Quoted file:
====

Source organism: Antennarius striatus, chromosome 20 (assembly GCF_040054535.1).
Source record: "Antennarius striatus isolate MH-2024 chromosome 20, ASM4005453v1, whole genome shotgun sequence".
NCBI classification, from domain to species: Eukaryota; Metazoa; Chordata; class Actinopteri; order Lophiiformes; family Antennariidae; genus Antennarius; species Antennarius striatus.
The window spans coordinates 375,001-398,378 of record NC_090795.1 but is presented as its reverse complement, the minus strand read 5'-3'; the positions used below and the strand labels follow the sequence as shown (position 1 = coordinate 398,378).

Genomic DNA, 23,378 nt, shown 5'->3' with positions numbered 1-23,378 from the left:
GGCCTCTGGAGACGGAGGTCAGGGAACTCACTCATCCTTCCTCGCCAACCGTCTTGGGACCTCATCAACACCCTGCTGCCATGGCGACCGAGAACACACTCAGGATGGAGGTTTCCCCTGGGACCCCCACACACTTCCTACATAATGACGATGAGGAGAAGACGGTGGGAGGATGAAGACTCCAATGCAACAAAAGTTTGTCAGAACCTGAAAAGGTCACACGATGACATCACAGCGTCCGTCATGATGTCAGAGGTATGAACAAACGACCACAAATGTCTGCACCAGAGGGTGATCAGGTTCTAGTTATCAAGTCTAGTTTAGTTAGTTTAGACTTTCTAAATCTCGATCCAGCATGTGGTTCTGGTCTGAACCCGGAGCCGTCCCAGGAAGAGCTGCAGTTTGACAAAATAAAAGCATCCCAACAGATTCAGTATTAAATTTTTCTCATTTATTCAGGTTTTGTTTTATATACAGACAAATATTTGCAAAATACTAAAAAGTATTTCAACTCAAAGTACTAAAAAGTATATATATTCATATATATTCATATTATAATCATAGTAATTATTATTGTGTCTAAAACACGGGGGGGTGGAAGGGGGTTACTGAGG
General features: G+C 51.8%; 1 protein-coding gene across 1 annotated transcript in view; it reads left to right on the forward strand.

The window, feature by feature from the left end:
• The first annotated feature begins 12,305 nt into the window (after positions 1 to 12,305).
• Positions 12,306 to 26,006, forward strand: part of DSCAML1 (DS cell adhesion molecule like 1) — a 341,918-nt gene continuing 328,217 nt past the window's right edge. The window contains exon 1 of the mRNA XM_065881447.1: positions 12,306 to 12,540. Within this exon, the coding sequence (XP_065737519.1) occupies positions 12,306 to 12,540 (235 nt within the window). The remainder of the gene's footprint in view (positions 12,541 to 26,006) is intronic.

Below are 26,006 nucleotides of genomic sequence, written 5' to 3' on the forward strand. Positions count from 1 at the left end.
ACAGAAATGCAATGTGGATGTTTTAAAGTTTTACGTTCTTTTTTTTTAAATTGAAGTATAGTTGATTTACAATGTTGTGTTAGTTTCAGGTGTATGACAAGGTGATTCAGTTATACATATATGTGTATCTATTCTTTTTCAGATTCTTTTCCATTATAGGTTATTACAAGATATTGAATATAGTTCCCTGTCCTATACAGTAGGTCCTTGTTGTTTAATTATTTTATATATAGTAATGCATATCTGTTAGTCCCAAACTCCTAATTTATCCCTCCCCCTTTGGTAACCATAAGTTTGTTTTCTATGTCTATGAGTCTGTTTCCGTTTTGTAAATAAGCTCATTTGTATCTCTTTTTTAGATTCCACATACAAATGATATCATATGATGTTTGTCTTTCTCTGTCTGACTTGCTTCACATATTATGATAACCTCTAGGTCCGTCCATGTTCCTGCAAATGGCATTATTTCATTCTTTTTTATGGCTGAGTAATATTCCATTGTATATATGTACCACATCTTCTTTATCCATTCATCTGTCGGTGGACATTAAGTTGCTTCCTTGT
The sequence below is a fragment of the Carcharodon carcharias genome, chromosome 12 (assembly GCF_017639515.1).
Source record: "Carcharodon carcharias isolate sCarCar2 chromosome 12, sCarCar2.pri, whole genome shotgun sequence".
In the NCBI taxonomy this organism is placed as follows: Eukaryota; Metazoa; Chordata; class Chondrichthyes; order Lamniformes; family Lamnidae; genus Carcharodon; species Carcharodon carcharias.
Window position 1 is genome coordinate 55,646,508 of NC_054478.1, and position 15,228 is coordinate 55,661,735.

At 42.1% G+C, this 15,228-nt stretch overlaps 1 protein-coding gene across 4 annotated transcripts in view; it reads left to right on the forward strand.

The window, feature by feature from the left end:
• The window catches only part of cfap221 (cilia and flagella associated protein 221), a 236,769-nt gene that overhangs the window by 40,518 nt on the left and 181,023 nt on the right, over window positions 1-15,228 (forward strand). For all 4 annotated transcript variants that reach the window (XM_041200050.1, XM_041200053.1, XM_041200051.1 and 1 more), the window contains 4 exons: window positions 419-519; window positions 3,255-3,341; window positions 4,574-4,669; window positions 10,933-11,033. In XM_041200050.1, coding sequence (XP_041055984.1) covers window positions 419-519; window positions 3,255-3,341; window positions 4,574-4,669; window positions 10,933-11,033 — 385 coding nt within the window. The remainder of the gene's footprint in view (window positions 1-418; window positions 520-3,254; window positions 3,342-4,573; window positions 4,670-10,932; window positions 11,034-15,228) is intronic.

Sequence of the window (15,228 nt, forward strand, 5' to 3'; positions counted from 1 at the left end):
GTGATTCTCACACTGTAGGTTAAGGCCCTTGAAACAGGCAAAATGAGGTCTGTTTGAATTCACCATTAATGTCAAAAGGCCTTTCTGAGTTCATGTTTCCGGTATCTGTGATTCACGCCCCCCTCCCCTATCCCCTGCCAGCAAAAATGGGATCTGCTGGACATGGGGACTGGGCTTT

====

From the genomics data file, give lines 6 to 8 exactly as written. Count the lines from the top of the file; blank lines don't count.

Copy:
GGCCTCTGGAGACGGAGGTCAGGGAACTCACTCATCCTTCCTCGCCAACCGTCTTGGGACCTCATCAACACCCTGCTGCCATGGCGACCGAGAACACACTCAGGATGGAGGTTTCCCCTGGGACCCCCACACACTTCCTACATAATGACGATGAGGAGAAGACGGTGGGAGGATGAAGACTCCAATGCAACAAAAGTTTGTCAGAACCTGAAAAGGTCACACGATGACATCACAGCGTCCGTCATGATGTCAGAGGTATGAACAAACGACCACAAATGTCTGCACCAGAGGGTGATCAGGTTCTAGTTATCAAGTCTAGTTTAGTTAGTTTAGACTTTCTAAATCTCGATCCAGCATGTGGTTCTGGTCTGAACCCGGAGCCGTCCCAGGAAGAGCTGCAGTTTGACAAAATAAAAGCATCCCAACAGATTCAGTATTAAATTTTTCTCATTTATTCAGGTTTTGTTTTATATACAGACAAATATTTGCAAAATACTAAAAAGTATTTCAACTCAAAGTACTAAAAAGTATATATATTCATATATATTCATATTATAATCATAGTAATTATTATTGTGTCTAAAACACGGGGGGGTGGAAGGGGGTTACTGAGG
General features: G+C 51.8%; 1 protein-coding gene across 1 annotated transcript in view; it reads left to right on the forward strand.

The window, feature by feature from the left end: